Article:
How troubling were Justin Verlander’s injuries and Max Scherzer’s sixth inning for the Mets?

/ 03/30/2023; Miami, FL, USA; New York Mets starting pitcher Max Scherzer (21) delivers a pitch in the fifth inning against the Miami Marlins at LoanDepot Park.

MIAMI –– Garret Cooper Had just soiled the heater. He was there.

Now Max Scherzer and catcher Omar Narvaez had a choice – fastball or off-speed on the 0-1 pitch. They went fastball.

It was mid-mid and Cooper was ready. He drove the ball over the midfield wall, and Scherzer went from the Marlins’ opening-day dominance to a 3-0 lead. He gathered himself to strike Jazz Chisholm Jr. then left with the game tied.

It worked out well in the end. The Mets won back 5-3. But it’s worth examining two ominous developments at the top of their starting rotation, an area vital to the team’s hopes of fighting for a championship: Scherzer threw a couple of improper meatballs in the sixth and Justin Verlander hit the injured list with a light strain on his teres major – the armpit area, which is close to the shoulder.

Earlier, I asked a scout who was watching the Mets every day during the final week of spring training a purposefully generic question: What was the team looking like coming out of camp?

The scout immediately thought of the team’s two aces, which says something about their importance.

“Usually you see these top guys really bang on their last spring starts,” he said. “But Max looked off balance from messing around with using the pitch clock, and Verlander had no control over his fastball and breaking ball.”

Put simply, if Scherzer and Verlander serve up like the Hall-of-Famers-in-Waiting they are, the Mets will be World Series contenders. If they’re injured, incapacitated, or otherwise showing their age, the Mets will fight.

Verlander said he was relieved the injury wasn’t in his lat and greatly downplayed its severity by noting he would continue playing catch. Other Mets officials agreed, and the players believed them; this was no sad clubhouse.

The surprise injury brought an added element of psychological trauma at Metsland, from which the team and their fans are finally breaking free Jacob de Grom and its intolerable unavailability. Verlander should be more reliable. Maybe he will be, but that was an unexpected disappointment early in his Mets career.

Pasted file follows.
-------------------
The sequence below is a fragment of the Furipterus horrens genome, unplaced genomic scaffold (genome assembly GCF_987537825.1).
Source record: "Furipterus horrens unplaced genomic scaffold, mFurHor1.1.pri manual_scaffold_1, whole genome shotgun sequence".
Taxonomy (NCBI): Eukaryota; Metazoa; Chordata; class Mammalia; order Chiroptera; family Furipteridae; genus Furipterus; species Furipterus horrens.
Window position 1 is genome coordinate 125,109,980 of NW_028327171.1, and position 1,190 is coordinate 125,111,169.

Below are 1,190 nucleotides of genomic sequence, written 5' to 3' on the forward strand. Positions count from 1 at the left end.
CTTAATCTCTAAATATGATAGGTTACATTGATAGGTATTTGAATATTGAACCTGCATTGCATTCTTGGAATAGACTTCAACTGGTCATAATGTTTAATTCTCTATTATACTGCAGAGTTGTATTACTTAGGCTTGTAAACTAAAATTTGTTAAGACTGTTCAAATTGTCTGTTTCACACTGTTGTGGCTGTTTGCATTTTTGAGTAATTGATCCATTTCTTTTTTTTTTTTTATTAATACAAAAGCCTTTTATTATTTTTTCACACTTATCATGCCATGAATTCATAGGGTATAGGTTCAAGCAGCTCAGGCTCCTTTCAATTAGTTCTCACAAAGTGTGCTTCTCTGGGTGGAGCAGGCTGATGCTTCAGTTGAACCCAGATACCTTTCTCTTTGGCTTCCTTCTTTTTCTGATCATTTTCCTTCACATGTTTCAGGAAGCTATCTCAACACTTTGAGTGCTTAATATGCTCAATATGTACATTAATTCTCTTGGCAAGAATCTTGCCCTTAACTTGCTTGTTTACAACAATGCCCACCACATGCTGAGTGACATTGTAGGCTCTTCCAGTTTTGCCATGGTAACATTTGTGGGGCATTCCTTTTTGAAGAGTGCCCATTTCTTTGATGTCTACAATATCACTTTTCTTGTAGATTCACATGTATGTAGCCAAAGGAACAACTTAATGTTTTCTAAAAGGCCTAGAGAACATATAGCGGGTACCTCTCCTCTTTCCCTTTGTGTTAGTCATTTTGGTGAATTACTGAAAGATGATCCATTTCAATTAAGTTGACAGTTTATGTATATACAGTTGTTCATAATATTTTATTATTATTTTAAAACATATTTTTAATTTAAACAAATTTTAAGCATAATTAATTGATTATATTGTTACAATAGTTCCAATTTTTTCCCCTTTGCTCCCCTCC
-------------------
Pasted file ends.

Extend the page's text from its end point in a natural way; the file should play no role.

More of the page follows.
One consolation: When the Phillies ruined deGrom’s debut with the Texas Rangers by bombing him for five runs in 3 ⅔ innings, that wasn’t the Mets’ problem. It’s a relief to be under the weight of deGrom’s ups and downs. And for all deGrom’s talk about being a future Hall of Famer, Verlander is indeed one.

Neither he nor jokers Buck Showalter still pitching coach Jeremy Hefner accepted the premise that he was tired in the sixth inning on Thursday. It seemed to me that a pair of long bats in the fourth – seven pitches walk Jean Segura and a double play by Cooper that lasted nine pitches – grinding some of the edges of his stuff. But what do I know?

The problem in the sixth, the Mets said, wasn’t power or energy, it was pitch selection. After Cooper almost clocked Scherzer’s fastball on the first pitch, he probably should have gone with the slider for a change in speed before returning to the heater.

Instead, he turned back to that fastball. At 93 mph, Scherzer can’t afford to shoot over the center of the plate like he did at Cooper. All three Miami extra-base hits in the sixth came from Scherzer Fastballs.

All night Scherzer’s slider had ridiculed the Marlins. He doesn’t have the speed of a Verlander or deGrom or Gerrit Kohl, but he still spins his breaking ball as well as almost anyone.

Had he done that to Cooper, he would have given the Mets six dominant innings Thursday just as Cole did for the Yankees. Then we wouldn’t be having this conversation at all.

But coincidentally, one Mets ace was great for five innings on opening day, and the other ended up on the injured list. It takes more than that to win a World Series.

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